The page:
The two-line TV onscreen description summarized the film something like this: a twenty-nine year-old woman gets dumped three weeks before her wedding and then struggles to find love and happiness. I didn’t watch the film because of the blurb. I watched because of the title.
Lola Versus happens to be the first two words from the title of one of my favorite all-time albums, Lola Versus Powerman and the Money-go-round, Part One, from my all-time favorite band, The Kinks. I would call it an iconic album, but the fact that so few people seem aware of its importance (existence?) kind of argues against the useful definition of the term.
My love for The Kinks is such that even the merest suggestion of something connected to them brings me running. My loyalty to The Kinks means I sometimes end up enduring things I wouldn’t otherwise endure.
Remember the movie Club Paradise? Of course you don’t; no one does. It came out in 1986, and starred Robin Williams, Rick Moranis, Eugene Levy, Jimmy Cliff, and, if you can believe it, Peter O’Toole. In the commercials for the film, they used the Kinks’ song “Apeman,” also from the album Lola Versus Powerman etc., etc. That was enough for me. Elizabeth and I went to see it the summer we started dating.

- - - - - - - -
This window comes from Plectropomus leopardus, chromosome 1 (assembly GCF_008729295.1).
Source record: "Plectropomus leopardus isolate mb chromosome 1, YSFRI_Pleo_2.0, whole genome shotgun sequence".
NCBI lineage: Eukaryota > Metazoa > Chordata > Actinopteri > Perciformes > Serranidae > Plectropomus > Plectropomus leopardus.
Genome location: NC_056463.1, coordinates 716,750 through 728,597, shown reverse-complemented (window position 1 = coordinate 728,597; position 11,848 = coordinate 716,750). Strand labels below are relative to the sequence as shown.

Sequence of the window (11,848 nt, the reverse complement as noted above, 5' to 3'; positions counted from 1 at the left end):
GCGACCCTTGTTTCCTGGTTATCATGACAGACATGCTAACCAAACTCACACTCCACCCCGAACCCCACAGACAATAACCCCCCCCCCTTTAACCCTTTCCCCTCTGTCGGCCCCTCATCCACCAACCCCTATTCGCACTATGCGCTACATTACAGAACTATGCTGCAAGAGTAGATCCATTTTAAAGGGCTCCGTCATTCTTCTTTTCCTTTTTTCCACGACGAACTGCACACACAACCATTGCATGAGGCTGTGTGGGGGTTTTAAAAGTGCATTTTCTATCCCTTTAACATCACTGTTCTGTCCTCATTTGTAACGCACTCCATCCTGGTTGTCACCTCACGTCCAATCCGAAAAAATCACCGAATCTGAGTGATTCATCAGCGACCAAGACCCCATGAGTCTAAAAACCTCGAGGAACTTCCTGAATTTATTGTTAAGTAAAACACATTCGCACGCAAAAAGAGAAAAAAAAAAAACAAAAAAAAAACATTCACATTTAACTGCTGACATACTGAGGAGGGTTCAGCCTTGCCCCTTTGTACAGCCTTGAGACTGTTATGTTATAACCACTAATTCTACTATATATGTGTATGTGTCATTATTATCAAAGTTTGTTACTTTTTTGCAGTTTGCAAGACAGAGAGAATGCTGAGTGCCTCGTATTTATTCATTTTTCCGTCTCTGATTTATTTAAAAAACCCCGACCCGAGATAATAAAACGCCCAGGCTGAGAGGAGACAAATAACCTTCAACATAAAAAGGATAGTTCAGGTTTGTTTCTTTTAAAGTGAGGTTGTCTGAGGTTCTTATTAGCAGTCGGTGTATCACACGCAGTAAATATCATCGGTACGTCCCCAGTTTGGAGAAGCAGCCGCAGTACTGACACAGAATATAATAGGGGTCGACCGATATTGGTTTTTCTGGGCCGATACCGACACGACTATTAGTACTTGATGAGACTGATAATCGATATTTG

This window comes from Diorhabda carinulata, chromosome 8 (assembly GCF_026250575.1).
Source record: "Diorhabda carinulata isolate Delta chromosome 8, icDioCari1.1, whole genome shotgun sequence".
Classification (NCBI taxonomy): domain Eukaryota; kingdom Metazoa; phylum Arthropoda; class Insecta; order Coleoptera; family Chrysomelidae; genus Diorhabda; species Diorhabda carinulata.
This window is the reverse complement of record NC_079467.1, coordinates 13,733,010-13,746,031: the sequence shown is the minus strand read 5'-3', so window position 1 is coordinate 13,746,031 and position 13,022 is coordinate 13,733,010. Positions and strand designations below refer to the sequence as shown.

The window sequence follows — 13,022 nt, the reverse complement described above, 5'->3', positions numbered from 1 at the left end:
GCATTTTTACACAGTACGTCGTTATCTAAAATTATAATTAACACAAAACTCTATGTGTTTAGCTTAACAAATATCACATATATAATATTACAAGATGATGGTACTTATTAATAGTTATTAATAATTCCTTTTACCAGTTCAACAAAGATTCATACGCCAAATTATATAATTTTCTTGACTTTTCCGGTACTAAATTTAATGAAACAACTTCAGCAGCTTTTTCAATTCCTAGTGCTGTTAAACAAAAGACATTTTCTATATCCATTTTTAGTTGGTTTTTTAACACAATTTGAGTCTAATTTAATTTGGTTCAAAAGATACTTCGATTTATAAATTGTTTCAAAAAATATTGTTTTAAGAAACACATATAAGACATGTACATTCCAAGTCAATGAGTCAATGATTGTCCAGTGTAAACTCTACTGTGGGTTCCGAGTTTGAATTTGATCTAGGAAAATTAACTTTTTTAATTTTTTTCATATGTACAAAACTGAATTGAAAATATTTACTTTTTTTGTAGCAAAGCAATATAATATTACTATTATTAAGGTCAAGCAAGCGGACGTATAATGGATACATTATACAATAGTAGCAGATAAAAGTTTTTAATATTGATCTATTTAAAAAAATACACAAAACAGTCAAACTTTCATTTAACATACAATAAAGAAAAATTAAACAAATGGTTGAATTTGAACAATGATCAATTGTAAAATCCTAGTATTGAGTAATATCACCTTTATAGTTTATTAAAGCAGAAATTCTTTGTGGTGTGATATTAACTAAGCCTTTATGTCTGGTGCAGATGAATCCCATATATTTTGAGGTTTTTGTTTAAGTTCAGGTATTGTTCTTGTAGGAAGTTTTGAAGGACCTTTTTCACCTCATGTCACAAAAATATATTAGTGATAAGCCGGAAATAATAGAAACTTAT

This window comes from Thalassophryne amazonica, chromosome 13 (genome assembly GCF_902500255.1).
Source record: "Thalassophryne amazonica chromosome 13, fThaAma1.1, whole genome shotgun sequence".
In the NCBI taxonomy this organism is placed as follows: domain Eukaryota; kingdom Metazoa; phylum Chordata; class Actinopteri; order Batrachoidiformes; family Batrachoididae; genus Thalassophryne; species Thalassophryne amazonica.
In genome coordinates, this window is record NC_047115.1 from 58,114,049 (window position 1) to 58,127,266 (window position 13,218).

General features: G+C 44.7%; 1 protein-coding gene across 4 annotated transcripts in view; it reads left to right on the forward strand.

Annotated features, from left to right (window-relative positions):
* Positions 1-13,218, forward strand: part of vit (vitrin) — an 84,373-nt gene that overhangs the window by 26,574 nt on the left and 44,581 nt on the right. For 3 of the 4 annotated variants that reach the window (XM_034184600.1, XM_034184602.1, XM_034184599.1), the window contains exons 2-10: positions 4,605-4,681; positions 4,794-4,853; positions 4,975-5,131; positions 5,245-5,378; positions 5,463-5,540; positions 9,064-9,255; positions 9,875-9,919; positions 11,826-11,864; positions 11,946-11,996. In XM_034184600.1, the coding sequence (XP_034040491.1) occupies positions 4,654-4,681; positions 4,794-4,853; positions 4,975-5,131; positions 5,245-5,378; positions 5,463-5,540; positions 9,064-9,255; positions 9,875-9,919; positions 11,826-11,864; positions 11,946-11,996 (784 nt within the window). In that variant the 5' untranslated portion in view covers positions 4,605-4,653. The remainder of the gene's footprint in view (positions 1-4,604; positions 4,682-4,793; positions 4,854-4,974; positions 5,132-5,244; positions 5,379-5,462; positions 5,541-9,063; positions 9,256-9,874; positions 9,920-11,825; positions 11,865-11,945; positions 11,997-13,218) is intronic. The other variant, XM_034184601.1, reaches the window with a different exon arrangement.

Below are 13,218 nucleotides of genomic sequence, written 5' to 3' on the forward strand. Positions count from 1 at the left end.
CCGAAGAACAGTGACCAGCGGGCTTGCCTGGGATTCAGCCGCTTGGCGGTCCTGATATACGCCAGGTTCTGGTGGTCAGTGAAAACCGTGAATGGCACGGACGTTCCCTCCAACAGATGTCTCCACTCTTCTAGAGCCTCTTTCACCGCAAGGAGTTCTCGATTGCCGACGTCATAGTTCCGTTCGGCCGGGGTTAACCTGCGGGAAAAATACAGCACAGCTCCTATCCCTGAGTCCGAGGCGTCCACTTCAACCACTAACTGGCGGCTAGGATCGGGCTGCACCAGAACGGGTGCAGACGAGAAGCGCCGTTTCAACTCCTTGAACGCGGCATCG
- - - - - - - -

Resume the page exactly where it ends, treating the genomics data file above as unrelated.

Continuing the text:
Club Paradise put me in a difficult spot. For years afterward I defended the film, insisting that it was “okay,” or “so-so.” But it wasn’t. It was dreadful. Only I couldn’t bring myself to admit it, because they had been kind enough to feature “Apeman” prominently in the film. With my twisted sense of fealty, I felt like I owed Club Paradise something because they had publicly acknowledged the greatness of my favorite band.
Here's the trailer for Club Paradise: http://www.youtube.com/watch?v=w9Ud2UJCv4s (go ahead; it's worth it just to see Rick Moranis and Eugene Levy dressed in their 80's dweebish best)